Google's New Native Advertising Is Actually A Very Big Deal For Investors
- Google's new Native Ads for AdSense are an extremely valuable growth opportunity for a stagnant revenue segment.
- The company now can effectively compete with, and even beat out, privately held native ad competitors such as Taboola and Outbrain.
- With Google's strong global presence and a naturally higher click-rate, investors may enjoy over $1 billion in additional annual revenue as a result.
Google (NASDAQ:GOOG) (NASDAQ:GOOGL), as the world’s search engine giant, generated 88% of their revenue in 2016 from advertising alone. Thus, when the company announced on July 5th, 2017 that they would begin offering native advertising to publishers through the AdSense network, this was an enormous step forward, despite seemingly scarce coverage of exactly what this means for the company and shareholders. Although Wall Street seems to have brushed off the news as just another day, I strongly believe this is an enormous catalyst for Google that will propel the company further in to dominating the world’s advertising market.
What Are Native Ads?
Before we analyze the financial prospects, we must first understand why native ads are so uniquely different from and more advantageous than any other type of ad. Whereas traditional banner ads were once very effective earlier in the Internet age, banner ad effectiveness has since dwindled as users grew banner blindness. This psychological concept means that users are simply ignoring banners and anything else that does not look and feel the same as the content they truly want from a web page, often unconsciously and without the user intentionally working to block out ads.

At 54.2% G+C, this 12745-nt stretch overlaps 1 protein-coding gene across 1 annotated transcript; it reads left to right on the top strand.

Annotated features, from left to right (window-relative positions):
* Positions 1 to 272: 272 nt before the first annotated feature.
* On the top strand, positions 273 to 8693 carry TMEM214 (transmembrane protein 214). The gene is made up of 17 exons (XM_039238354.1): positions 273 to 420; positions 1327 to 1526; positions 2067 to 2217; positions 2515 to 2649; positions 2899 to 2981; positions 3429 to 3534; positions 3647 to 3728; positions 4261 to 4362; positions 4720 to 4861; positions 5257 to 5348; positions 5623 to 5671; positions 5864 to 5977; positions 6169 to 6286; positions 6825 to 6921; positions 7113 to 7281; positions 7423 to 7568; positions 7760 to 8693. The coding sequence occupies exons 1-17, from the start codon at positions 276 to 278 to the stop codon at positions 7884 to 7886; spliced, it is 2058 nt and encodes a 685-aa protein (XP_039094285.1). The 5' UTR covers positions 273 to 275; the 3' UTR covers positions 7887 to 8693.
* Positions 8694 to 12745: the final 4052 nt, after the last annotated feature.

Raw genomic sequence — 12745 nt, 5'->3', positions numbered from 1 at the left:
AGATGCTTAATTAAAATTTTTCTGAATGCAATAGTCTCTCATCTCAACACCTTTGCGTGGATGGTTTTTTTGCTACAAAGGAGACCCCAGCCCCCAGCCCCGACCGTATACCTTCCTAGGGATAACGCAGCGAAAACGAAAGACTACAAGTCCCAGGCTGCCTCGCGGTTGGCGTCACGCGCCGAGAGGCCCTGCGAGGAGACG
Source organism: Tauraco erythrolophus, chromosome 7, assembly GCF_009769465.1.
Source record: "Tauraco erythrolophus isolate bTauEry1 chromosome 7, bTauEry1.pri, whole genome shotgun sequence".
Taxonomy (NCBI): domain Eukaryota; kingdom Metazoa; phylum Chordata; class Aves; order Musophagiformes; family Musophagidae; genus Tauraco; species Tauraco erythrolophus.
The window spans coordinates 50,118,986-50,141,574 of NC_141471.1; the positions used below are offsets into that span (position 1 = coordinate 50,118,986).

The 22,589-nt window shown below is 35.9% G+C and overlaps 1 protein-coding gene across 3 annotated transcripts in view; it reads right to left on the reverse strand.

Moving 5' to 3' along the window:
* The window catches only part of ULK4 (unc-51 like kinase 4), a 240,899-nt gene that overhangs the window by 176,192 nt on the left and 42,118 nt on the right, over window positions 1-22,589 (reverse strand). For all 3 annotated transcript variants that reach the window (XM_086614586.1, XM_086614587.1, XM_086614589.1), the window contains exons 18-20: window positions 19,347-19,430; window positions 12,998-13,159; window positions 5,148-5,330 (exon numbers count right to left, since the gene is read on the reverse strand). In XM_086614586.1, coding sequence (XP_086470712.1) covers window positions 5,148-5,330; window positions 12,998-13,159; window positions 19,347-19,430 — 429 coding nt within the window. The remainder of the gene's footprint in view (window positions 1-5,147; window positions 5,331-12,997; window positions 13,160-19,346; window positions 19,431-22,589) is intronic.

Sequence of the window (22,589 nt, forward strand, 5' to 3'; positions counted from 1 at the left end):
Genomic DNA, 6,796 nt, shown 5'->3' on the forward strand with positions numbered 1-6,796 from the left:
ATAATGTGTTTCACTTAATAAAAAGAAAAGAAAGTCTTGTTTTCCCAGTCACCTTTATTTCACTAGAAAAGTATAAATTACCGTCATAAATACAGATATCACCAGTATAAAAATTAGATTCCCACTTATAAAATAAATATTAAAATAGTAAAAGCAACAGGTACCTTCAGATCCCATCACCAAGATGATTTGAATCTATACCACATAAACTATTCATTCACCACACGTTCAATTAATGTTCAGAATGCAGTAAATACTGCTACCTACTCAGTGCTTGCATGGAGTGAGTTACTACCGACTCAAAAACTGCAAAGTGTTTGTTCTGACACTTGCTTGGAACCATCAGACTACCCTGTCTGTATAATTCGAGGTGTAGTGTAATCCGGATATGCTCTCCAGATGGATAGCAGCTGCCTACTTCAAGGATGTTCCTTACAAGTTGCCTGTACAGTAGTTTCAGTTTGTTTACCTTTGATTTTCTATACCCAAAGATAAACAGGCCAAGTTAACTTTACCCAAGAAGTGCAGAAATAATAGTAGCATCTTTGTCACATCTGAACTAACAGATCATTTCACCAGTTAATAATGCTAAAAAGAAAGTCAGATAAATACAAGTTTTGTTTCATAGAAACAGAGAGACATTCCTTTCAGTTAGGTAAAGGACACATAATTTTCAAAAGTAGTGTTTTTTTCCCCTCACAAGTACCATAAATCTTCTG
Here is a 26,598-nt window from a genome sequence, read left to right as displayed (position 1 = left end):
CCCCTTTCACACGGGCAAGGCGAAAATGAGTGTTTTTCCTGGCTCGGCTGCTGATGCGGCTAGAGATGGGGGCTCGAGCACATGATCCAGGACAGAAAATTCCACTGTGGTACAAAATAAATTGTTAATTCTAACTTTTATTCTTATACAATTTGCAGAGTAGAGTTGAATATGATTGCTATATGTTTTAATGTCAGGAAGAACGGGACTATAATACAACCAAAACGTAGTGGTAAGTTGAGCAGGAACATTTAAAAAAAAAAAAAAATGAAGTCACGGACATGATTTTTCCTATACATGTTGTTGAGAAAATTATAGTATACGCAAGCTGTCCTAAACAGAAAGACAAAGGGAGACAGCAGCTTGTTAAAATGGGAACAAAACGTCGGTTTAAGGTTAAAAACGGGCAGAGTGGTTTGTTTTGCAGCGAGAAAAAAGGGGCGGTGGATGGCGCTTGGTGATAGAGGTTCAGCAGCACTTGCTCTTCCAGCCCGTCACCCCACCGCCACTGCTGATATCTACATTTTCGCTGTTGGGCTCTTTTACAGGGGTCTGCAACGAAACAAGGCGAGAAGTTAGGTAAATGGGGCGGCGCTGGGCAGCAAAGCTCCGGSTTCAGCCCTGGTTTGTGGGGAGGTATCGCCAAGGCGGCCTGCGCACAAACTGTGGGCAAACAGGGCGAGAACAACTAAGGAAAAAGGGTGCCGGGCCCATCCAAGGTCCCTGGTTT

With this concept being the reality, banner ads and general display advertising have an incredibly low click-through-rate of only 0.08% on average. This means that for every 1,000 impressions of a banner ad, an advertiser can expect less than one click on average at best, largely due to users either using ad blockers or simply experiencing banner blindness.
Banner ads, therefore, have entered the realm of the universally annoying pop-up ad and the pig-squealing, seizure-inducing ads of the mid-2000s and earlier. Further, ad-blocking technology is on the rise in 2017 with 18% of users in the United States and 11% of users worldwide utilizing some form of ad-blocking technology, according to PageFair’s 2017 annual advertising report.
Additionally, PageFair reports that 615 million devices worldwide utilize ad-blockers, and thus the actual amount of individuals that never see a paid ad may be even higher than reported due to many devices being shared (such as at libraries and internet cafes) and thus not being counted in this figure.
To combat this, advertising networks began offering native advertising placements, or simply “native ads,” which look and feel identical to the content that users are seeking in a web page. For example, if you are reading a news article, rather than being blind to a distinguishable banner ad, you are more likely to notice a native ad that looks exactly like it can be an official link to a genuine news article.
This has led to increased click-through rates of up to 0.38% on smartphones (a near 400% increase over traditional banner ad click rate of only 0.08%), with many ad-blockers being unable to effectively block such ads since they mimic the rest of the website.